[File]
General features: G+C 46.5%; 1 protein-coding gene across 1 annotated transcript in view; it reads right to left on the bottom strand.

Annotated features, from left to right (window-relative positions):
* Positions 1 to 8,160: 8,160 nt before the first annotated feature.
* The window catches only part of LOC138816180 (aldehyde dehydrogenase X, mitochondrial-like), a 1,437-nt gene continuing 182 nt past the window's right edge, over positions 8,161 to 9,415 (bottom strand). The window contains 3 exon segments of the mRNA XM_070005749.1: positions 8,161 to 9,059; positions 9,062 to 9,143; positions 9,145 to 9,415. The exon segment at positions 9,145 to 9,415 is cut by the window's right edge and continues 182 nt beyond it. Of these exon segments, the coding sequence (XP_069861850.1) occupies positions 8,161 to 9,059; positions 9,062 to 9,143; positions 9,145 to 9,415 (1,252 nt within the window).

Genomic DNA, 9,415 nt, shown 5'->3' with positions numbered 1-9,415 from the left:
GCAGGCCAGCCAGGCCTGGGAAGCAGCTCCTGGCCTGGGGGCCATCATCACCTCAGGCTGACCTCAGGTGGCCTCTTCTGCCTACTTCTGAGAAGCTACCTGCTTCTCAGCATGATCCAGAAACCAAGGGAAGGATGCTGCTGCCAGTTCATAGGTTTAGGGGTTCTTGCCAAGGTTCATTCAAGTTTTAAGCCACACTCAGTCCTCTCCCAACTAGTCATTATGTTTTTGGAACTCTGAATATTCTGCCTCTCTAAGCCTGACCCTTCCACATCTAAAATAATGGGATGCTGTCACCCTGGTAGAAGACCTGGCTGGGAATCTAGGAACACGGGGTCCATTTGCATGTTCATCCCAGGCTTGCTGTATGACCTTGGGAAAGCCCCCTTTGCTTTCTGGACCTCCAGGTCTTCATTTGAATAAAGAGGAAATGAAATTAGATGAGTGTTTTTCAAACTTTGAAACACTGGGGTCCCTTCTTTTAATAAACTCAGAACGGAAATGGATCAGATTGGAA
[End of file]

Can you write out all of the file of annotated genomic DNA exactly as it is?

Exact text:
General features: G+C 46.5%; 1 protein-coding gene across 1 annotated transcript in view; it reads right to left on the bottom strand.

Annotated features, from left to right (window-relative positions):
* Positions 1 to 8,160: 8,160 nt before the first annotated feature.
* The window catches only part of LOC138816180 (aldehyde dehydrogenase X, mitochondrial-like), a 1,437-nt gene continuing 182 nt past the window's right edge, over positions 8,161 to 9,415 (bottom strand). The window contains 3 exon segments of the mRNA XM_070005749.1: positions 8,161 to 9,059; positions 9,062 to 9,143; positions 9,145 to 9,415. The exon segment at positions 9,145 to 9,415 is cut by the window's right edge and continues 182 nt beyond it. Of these exon segments, the coding sequence (XP_069861850.1) occupies positions 8,161 to 9,059; positions 9,062 to 9,143; positions 9,145 to 9,415 (1,252 nt within the window).

Genomic DNA, 9,415 nt, shown 5'->3' with positions numbered 1-9,415 from the left:
GCAGGCCAGCCAGGCCTGGGAAGCAGCTCCTGGCCTGGGGGCCATCATCACCTCAGGCTGACCTCAGGTGGCCTCTTCTGCCTACTTCTGAGAAGCTACCTGCTTCTCAGCATGATCCAGAAACCAAGGGAAGGATGCTGCTGCCAGTTCATAGGTTTAGGGGTTCTTGCCAAGGTTCATTCAAGTTTTAAGCCACACTCAGTCCTCTCCCAACTAGTCATTATGTTTTTGGAACTCTGAATATTCTGCCTCTCTAAGCCTGACCCTTCCACATCTAAAATAATGGGATGCTGTCACCCTGGTAGAAGACCTGGCTGGGAATCTAGGAACACGGGGTCCATTTGCATGTTCATCCCAGGCTTGCTGTATGACCTTGGGAAAGCCCCCTTTGCTTTCTGGACCTCCAGGTCTTCATTTGAATAAAGAGGAAATGAAATTAGATGAGTGTTTTTCAAACTTTGAAACACTGGGGTCCCTTCTTTTAATAAACTCAGAACGGAAATGGATCAGATTGGAA